Exetel Not Counting Uploads In Its NBN Pricing

Last week Internode announced its projected NBN pricing for consumers. Even though there was a clear element of political posturing in those numbers, they still stirred up a lot of negative reaction from users. This week has seen Exetel announce its own pricing, and demonstrate in the process that there's likely to be several different variations on NBN pricing from different providers.Two elements stand out clearly from Exetel's pricing. The first is that it's happy to offer cheaper plans: the simplest option is $34.50 for a 12Mbps downstream/1Mbps upstream plan with a 20GB download limit. The second is that it won't be counting uploads in its plans. Conversely, it isn't offering such large plans as Internode; its maximum download limit is 200GB. (After hitting the limit, the connection is limited to 512/128).

My colleague Danny offered up a very sensible analysis last week of how jumping to conclusions based on one NBN pricing package is unwise, especially given that only a handful of people can currently access them anyway. I'm heading to the next official NBN launch in Kiama on Friday, and I'm looking forward to seeing what gets said on the issue there. In the meantime, share your thoughts on Exetel's approach in the comments.

Exetel


Comments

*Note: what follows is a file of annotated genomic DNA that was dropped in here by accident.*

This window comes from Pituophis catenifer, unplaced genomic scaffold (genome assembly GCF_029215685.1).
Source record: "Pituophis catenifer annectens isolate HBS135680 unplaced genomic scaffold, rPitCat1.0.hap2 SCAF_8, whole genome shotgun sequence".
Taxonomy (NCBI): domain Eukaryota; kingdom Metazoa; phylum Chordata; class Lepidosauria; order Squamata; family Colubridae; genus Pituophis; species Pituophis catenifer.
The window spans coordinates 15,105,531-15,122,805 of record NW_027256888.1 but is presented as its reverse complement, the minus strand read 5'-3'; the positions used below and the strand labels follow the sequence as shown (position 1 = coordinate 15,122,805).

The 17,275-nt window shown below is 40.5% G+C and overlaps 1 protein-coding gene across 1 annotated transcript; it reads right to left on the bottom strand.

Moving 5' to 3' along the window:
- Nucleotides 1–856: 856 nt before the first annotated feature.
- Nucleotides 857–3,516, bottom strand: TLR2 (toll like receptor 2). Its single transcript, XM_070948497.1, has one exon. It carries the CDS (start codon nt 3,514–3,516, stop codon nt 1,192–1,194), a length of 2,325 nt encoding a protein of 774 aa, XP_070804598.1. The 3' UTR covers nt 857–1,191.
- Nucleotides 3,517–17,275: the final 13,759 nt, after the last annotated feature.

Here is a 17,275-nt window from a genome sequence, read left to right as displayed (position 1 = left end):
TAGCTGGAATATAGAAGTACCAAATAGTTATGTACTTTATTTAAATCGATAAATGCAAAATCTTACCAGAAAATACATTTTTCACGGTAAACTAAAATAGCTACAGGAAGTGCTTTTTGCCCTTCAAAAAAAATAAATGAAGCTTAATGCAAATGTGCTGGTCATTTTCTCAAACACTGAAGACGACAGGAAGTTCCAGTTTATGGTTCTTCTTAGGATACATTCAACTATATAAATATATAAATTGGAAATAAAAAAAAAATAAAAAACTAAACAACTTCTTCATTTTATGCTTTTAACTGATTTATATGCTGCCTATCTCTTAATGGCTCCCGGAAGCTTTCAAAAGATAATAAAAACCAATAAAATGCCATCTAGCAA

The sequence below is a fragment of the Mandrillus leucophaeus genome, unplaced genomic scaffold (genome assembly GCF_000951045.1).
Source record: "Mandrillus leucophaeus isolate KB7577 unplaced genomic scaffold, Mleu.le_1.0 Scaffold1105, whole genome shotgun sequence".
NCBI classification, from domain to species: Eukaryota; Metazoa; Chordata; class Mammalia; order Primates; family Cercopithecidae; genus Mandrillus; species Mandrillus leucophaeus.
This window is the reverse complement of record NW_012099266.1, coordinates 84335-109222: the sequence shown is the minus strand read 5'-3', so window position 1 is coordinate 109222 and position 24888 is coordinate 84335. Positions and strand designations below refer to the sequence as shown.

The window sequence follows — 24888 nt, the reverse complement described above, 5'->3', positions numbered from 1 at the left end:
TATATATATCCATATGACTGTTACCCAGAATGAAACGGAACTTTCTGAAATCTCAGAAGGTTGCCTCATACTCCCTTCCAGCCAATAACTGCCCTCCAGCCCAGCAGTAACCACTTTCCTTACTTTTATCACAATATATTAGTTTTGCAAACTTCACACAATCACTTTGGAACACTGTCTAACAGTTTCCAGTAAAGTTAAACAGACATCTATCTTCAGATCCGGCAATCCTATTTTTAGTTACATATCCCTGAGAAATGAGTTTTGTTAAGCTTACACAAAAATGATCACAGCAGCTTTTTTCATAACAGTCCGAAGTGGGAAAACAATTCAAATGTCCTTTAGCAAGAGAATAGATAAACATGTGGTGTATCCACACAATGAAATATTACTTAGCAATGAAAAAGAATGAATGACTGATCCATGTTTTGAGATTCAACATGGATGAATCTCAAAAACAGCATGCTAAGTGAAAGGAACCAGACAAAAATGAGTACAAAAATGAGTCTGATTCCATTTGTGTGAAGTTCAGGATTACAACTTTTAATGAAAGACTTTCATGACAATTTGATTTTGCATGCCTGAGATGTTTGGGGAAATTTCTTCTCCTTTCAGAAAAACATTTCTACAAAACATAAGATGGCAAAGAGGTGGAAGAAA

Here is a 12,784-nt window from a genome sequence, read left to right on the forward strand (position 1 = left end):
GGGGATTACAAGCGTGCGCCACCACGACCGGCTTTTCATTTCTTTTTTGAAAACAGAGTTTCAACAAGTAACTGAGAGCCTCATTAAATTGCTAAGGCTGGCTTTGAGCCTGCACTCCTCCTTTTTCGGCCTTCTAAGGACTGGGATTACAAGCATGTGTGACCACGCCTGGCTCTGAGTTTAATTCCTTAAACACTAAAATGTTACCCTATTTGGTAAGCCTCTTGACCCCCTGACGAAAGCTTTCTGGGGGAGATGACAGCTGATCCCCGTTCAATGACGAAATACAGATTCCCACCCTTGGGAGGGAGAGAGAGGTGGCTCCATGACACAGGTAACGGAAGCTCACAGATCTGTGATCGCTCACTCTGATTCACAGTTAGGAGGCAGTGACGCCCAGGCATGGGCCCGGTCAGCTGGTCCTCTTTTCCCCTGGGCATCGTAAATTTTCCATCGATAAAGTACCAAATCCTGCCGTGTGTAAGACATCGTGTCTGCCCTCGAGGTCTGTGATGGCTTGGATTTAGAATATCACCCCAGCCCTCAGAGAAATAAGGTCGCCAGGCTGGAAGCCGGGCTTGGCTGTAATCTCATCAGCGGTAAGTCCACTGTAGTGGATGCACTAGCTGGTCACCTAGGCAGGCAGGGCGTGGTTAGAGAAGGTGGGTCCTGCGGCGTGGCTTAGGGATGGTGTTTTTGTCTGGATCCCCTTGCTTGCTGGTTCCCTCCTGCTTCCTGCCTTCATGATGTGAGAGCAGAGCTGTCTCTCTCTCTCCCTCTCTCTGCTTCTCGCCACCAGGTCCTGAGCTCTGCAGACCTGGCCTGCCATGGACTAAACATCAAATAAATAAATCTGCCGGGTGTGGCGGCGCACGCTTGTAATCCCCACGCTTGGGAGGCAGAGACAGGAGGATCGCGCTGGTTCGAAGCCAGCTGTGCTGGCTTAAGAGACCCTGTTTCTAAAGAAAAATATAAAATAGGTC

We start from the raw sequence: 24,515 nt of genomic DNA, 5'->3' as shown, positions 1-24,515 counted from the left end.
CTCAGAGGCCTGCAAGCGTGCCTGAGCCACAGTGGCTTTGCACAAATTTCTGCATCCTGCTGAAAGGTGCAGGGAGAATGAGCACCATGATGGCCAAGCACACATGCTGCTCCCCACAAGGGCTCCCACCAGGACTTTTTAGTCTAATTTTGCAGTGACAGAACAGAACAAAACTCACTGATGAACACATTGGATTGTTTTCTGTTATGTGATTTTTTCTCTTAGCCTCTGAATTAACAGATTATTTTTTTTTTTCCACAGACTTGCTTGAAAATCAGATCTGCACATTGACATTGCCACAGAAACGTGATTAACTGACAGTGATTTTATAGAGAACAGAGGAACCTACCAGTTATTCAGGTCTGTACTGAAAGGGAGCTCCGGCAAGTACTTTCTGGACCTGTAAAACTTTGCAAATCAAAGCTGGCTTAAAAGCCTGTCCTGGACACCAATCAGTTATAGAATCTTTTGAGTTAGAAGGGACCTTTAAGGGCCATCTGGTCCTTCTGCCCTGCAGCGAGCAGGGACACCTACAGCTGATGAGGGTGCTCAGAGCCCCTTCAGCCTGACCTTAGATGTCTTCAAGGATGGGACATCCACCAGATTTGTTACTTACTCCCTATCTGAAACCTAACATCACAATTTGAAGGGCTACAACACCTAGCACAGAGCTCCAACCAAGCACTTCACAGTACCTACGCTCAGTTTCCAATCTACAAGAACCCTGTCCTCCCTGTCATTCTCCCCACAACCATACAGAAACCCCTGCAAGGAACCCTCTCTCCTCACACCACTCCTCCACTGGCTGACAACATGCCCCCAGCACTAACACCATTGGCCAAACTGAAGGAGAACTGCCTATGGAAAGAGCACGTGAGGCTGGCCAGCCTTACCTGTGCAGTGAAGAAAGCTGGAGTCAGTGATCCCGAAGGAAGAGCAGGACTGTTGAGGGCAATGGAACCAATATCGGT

I am a happy Exetel Customer, I have a great plan and very happy with technical support theyve given when Ive had issues.

    However, I suggest people take this information with a grain of salt. Exetel Management could change their minds 5 times about pricing before the launch of NBN. Many times have they launched new plans only to pull the offers weeks later, They do a lot of trial and error as far as what is sustainable as a business. Theres nothing wrong with that, its how you remain competitive. But that being said, to me this announcement is more intended on capitalizing on the bad press about expensive NBN pricing so far. Highlighting themselves as a cheaper alternative.

    I for one am expecting most major ISPs to do some reshuffling of prices once the system becomes available to a larger gamut of users and they can get a better idea of typical usage.

    My advice is if you have a reasonable connection, dont jump onto the first plan you can, as more competitve plans could be quickly following.

    "My colleague Danny offered up a very sensible analysis of how one NBN pricing package does not a telecommunications panic make last week"... what?

      It does actually make sense, but awkwardly phrased. Fixing now.

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